## Planetary system

On December 19, 2012, evidence was presented that suggest a system of five planets orbiting Tau Ceti.[6] The planets' estimated minimum masses are between two and six times the mass of Earth and their orbital periods range from 14 to 640 days. One of them, tentatively named Tau Ceti e, appears to orbit about half as far from Tau Ceti as Earth does from the Sun. With Tau Ceti's luminosity of 52% that of the Sun and a distance from the star of 0.552 AU, the planet would receive 1.71 times as much stellar radiation as Earth does, slightly less than Venus with 1.91 times Earth's. Nevertheless, some research places it within the star's habitable zone.[10][11] The Planetary Habitability Laboratory has estimated that Tau Ceti f, which would receive 28.5% as much starlight as Earth, would be narrowly within the habitable zone of the star as well.[12]

The Tau Ceti candidate planetary system[6][50]
Companion
(in order from star)
Mass Semimajor axis
(AU)
Orbital period
(days)
b >2.00 ± 0.80 M 0.105 ± 0.006 13.965 ± 0.024 0.16 ± 0.22
c >3.1 ± 1.40 M 0.195 ± 0.011 35.362 ± 0.106 0.03 ± 0.28
d >3.60 ± 1.7 M 0.374 ± 0.02 94.11 ± 0.7 0.08 ± 0.26
e >4.30 ± 2.1 M 0.552 ± 0.03 168.12 ± 2.32 0.05 ± 0.22
f >6.6 ± 3.5 M 1.35 ± 0.09 AU 642 ± 37 0.03 ± 0.26
Debris disk 35–50 (or 2+8
−1
55+5
−5
) AU
35±10°

The habitable zone for this star, defined as the locations where liquid water could be present on an Earth-size planet, is at a radius of 0.55–1.16 AU, where 1 AU is the average distance from the Earth to the Sun.[51]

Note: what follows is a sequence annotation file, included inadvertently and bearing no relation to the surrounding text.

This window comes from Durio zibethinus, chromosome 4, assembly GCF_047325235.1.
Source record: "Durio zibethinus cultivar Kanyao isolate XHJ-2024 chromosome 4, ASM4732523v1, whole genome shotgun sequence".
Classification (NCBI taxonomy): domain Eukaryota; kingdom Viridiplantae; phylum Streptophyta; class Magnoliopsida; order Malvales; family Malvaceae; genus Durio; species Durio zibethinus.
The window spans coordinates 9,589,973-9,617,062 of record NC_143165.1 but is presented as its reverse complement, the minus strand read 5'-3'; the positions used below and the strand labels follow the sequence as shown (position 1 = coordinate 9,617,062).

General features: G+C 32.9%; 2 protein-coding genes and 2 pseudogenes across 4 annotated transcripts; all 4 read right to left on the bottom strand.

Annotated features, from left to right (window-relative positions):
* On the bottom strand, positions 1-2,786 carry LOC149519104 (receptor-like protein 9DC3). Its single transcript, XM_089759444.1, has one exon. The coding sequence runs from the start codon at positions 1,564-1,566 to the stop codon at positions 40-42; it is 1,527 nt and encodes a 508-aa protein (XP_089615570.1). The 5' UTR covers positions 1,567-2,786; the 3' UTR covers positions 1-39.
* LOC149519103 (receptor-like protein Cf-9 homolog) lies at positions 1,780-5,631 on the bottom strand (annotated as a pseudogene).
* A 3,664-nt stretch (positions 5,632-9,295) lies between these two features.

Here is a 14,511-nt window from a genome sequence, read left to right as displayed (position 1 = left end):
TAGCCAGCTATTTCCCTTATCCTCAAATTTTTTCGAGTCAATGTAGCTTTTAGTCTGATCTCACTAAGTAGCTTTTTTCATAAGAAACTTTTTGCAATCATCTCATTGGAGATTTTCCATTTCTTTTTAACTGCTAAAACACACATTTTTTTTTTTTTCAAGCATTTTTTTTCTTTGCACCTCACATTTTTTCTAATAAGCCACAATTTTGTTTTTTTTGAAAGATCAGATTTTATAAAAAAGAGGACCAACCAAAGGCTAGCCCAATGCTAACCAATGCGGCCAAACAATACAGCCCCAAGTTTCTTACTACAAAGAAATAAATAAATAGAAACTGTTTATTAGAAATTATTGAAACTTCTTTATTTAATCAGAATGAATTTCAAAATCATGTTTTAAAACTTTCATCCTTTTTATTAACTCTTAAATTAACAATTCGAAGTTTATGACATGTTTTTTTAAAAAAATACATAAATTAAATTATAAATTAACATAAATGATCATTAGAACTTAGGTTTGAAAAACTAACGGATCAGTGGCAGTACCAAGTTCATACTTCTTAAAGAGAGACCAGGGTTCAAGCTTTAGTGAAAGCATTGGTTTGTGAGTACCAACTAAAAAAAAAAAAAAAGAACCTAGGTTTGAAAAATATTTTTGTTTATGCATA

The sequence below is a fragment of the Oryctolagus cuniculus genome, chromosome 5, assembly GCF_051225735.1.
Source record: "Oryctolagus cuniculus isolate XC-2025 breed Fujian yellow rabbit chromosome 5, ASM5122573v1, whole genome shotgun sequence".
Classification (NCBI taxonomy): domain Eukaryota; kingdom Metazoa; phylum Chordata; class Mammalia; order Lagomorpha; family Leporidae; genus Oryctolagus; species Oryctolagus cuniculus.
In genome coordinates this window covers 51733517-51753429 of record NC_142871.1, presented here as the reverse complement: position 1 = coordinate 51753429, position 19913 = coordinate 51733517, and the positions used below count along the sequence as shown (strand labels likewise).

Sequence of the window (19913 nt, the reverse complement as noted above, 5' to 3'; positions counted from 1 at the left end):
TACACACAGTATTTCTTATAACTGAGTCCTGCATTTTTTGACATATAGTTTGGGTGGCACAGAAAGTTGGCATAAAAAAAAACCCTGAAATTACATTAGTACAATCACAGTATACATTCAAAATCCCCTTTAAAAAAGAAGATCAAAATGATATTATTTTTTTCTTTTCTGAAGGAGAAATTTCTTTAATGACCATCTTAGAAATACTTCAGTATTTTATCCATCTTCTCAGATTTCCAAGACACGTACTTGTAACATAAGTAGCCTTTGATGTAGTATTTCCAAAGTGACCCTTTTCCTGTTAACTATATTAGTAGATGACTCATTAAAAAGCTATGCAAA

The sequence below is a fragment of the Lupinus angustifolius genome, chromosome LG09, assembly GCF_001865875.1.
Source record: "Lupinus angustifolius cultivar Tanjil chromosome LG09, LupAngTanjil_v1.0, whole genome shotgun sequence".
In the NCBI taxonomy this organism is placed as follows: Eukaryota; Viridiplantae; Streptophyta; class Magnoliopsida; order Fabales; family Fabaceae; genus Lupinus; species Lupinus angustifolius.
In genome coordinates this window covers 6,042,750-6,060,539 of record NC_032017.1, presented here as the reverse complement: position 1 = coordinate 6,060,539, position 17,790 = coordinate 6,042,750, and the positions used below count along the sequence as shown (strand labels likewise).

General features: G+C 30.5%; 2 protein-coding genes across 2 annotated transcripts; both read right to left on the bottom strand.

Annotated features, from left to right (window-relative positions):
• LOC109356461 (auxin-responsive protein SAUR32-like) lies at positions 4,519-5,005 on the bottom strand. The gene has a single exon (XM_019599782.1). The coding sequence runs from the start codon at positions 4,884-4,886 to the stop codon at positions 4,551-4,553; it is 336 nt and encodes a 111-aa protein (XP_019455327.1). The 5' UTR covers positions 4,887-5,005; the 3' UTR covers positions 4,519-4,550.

### Tau Ceti e

Tau Ceti e is an unconfirmed, fourth-known planet orbiting Tau Ceti that was detected by statistical analyses of the data of the star's variations in radial velocity that were obtained using HIRES, AAPS, and HARPS.[6] Few properties of the planet are known other than its orbit and mass. It orbits at a distance of 0.552 AU (between the orbits of Venus and Mercury in the Solar System) with an orbital period of 168 days and has a minimum mass of 4.3 Earth masses. Because the minimum mass of a super-Earth is 5 Earth masses,[52] Tau Ceti e may be Earth sized. If it possesses an Earth-like atmosphere, the surface temperature would be around 68 °C (154 °F).[53]

### Tau Ceti f

Tau Ceti f is an unconfirmed fifth super Earth planet orbiting Tau Ceti that was discovered in 2012 by statistical analyses of the star's variations in radial velocity, based on data obtained using HIRES, AAPS, and HARPS.[6] It is of interest because its orbit places it in Tau Ceti's extended habitable zone.[54]

Few properties of the planet are known other than its orbit and mass. It orbits Tau Ceti at a distance of 1.35 AU (near Mars's orbit in the Solar System) with an orbital period of 642 days and has a minimum mass of 6.6 Earth masses, which means it may be a super-Earth.

### Debris disk

In 2004, a team of UK astronomers led by Jane Greaves discovered that Tau Ceti has more than ten times the amount of cometary and asteroidal material orbiting it than does the Sun. This was determined by measuring the disk of cold dust orbiting the star produced by collisions between such small bodies.[55] This result puts a damper on the possibility of complex life in the system, because any planets would suffer from large impact events roughly ten times more frequently than Earth. Greaves noted at the time of her research that "it is likely that [any planets] will experience constant bombardment from asteroids of the kind believed to have wiped out the dinosaurs".[56] Such bombardments would inhibit the development of biodiversity between impacts.[57] However, it is possible that a large Jupiter-sized gas giant could deflect comets and asteroids.[55][nb 8]